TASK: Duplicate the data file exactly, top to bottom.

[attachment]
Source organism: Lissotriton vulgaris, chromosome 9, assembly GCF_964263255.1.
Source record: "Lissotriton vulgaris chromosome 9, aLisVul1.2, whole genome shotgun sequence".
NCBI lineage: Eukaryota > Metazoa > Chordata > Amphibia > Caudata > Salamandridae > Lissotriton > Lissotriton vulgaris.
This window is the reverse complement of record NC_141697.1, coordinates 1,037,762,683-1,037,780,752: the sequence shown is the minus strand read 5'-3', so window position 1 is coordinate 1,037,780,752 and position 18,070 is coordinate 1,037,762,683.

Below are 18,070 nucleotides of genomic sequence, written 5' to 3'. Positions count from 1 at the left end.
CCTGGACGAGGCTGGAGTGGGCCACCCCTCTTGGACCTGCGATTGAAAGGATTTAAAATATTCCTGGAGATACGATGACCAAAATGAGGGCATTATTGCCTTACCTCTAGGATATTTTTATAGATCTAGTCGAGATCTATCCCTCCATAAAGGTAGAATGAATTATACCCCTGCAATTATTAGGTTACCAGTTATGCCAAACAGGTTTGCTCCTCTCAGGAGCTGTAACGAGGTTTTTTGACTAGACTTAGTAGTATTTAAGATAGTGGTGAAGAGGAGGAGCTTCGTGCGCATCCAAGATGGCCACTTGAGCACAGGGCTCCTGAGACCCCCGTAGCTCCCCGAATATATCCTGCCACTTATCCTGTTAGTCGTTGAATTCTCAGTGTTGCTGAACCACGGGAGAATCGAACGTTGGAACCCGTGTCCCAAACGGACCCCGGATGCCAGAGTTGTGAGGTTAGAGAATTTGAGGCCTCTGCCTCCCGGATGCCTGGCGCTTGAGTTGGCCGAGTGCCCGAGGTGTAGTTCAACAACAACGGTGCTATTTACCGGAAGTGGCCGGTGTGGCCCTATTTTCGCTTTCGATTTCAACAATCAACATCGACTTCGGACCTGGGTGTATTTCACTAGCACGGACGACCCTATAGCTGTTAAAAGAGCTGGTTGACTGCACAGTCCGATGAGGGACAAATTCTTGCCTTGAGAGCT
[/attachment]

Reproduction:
Source organism: Lissotriton vulgaris, chromosome 9, assembly GCF_964263255.1.
Source record: "Lissotriton vulgaris chromosome 9, aLisVul1.2, whole genome shotgun sequence".
NCBI lineage: Eukaryota > Metazoa > Chordata > Amphibia > Caudata > Salamandridae > Lissotriton > Lissotriton vulgaris.
This window is the reverse complement of record NC_141697.1, coordinates 1,037,762,683-1,037,780,752: the sequence shown is the minus strand read 5'-3', so window position 1 is coordinate 1,037,780,752 and position 18,070 is coordinate 1,037,762,683.

Below are 18,070 nucleotides of genomic sequence, written 5' to 3'. Positions count from 1 at the left end.
CCTGGACGAGGCTGGAGTGGGCCACCCCTCTTGGACCTGCGATTGAAAGGATTTAAAATATTCCTGGAGATACGATGACCAAAATGAGGGCATTATTGCCTTACCTCTAGGATATTTTTATAGATCTAGTCGAGATCTATCCCTCCATAAAGGTAGAATGAATTATACCCCTGCAATTATTAGGTTACCAGTTATGCCAAACAGGTTTGCTCCTCTCAGGAGCTGTAACGAGGTTTTTTGACTAGACTTAGTAGTATTTAAGATAGTGGTGAAGAGGAGGAGCTTCGTGCGCATCCAAGATGGCCACTTGAGCACAGGGCTCCTGAGACCCCCGTAGCTCCCCGAATATATCCTGCCACTTATCCTGTTAGTCGTTGAATTCTCAGTGTTGCTGAACCACGGGAGAATCGAACGTTGGAACCCGTGTCCCAAACGGACCCCGGATGCCAGAGTTGTGAGGTTAGAGAATTTGAGGCCTCTGCCTCCCGGATGCCTGGCGCTTGAGTTGGCCGAGTGCCCGAGGTGTAGTTCAACAACAACGGTGCTATTTACCGGAAGTGGCCGGTGTGGCCCTATTTTCGCTTTCGATTTCAACAATCAACATCGACTTCGGACCTGGGTGTATTTCACTAGCACGGACGACCCTATAGCTGTTAAAAGAGCTGGTTGACTGCACAGTCCGATGAGGGACAAATTCTTGCCTTGAGAGCT